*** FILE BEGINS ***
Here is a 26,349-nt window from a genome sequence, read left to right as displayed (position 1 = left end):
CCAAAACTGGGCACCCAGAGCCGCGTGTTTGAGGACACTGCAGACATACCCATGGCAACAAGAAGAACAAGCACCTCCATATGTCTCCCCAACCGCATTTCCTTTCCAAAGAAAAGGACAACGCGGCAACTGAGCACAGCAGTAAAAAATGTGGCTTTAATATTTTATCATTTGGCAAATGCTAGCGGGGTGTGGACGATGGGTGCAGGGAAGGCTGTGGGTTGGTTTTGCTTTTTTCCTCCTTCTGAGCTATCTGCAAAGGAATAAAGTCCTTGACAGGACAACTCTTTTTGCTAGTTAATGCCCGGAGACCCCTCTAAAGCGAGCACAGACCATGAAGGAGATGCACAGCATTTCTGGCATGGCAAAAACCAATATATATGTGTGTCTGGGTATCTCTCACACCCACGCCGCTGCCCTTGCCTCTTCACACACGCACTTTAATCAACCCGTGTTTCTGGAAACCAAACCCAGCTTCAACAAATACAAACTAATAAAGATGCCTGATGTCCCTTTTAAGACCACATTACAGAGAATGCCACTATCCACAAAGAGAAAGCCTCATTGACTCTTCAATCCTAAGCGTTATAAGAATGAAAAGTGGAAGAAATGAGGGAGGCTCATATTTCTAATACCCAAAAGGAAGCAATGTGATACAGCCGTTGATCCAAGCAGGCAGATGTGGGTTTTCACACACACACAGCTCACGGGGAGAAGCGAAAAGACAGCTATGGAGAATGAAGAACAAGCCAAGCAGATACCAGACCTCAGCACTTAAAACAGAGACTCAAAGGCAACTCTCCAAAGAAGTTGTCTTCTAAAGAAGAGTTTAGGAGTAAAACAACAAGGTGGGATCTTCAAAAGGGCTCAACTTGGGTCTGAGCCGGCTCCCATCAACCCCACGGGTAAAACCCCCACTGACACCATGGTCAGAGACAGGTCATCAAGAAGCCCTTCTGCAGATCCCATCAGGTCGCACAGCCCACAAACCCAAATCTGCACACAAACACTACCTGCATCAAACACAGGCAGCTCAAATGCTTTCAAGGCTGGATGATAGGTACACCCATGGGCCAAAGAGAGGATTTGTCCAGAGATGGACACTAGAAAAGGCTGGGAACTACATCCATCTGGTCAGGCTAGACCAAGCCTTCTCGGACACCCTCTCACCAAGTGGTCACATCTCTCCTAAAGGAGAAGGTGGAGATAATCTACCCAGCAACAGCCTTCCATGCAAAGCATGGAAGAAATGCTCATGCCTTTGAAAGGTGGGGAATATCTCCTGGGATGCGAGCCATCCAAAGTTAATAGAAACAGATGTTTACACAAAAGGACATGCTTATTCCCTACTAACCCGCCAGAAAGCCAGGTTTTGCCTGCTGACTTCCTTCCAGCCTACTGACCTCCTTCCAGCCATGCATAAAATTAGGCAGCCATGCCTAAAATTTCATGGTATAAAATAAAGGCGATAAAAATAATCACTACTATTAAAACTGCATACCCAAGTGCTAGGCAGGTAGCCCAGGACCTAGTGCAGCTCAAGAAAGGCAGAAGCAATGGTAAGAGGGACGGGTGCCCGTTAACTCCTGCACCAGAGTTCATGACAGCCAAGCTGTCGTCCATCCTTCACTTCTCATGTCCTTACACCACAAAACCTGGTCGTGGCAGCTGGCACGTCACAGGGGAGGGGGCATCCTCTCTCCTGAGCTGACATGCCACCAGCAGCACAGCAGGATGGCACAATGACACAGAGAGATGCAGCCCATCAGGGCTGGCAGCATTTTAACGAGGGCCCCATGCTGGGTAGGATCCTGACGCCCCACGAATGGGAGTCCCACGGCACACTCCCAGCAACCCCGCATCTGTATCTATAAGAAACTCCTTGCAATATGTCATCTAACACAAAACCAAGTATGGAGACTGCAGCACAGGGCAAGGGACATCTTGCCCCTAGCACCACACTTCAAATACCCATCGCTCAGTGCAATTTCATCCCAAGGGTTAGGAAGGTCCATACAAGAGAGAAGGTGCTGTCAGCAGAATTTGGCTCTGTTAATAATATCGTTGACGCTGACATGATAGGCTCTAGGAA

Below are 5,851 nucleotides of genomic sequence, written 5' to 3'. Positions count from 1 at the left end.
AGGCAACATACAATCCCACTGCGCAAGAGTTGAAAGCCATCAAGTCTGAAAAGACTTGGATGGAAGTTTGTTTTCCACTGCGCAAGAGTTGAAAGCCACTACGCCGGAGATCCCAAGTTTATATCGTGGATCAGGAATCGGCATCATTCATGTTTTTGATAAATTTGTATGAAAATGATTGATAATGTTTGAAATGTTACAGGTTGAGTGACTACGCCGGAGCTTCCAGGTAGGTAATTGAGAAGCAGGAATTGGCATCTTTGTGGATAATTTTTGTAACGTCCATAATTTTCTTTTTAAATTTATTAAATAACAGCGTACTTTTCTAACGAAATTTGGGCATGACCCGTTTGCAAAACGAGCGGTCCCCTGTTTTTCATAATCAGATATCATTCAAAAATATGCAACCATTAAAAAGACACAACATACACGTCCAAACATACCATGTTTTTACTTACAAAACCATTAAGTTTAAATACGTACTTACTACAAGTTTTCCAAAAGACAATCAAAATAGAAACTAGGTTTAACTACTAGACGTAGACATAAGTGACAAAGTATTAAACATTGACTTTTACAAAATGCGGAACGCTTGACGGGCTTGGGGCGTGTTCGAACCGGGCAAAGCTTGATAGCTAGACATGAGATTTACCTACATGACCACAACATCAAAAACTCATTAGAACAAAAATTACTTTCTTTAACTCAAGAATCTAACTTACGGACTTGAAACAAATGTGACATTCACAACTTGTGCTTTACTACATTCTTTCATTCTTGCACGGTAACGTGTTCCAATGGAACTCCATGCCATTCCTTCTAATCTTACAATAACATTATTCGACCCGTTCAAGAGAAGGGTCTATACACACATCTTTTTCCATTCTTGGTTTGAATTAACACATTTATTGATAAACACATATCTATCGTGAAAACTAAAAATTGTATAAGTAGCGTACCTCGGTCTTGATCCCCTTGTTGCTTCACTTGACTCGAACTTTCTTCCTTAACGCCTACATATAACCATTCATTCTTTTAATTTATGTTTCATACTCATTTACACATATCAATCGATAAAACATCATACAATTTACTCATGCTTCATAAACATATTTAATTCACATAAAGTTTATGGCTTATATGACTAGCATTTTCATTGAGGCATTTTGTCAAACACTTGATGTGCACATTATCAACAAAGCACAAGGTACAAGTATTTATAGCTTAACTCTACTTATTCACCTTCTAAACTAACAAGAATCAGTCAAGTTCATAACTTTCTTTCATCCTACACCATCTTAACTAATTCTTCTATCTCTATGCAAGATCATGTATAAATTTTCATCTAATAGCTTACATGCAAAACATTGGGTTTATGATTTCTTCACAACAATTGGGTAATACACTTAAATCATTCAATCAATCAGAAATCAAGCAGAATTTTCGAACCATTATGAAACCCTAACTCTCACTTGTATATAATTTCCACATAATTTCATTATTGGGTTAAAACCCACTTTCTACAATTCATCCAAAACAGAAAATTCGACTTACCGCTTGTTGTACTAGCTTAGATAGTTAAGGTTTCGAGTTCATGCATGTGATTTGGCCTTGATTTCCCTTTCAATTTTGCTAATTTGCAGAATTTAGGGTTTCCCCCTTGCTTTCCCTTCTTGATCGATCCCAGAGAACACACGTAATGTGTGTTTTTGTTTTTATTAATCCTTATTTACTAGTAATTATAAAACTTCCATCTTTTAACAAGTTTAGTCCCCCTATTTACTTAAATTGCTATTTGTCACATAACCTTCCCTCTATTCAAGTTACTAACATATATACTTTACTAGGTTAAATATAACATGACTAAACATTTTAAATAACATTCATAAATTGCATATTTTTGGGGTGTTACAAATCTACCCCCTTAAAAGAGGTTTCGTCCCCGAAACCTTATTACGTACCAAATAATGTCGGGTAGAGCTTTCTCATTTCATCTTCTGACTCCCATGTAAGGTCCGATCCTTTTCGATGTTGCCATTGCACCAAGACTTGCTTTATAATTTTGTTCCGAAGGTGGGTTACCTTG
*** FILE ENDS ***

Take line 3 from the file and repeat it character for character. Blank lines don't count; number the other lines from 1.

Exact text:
Below are 5,851 nucleotides of genomic sequence, written 5' to 3'. Positions count from 1 at the left end.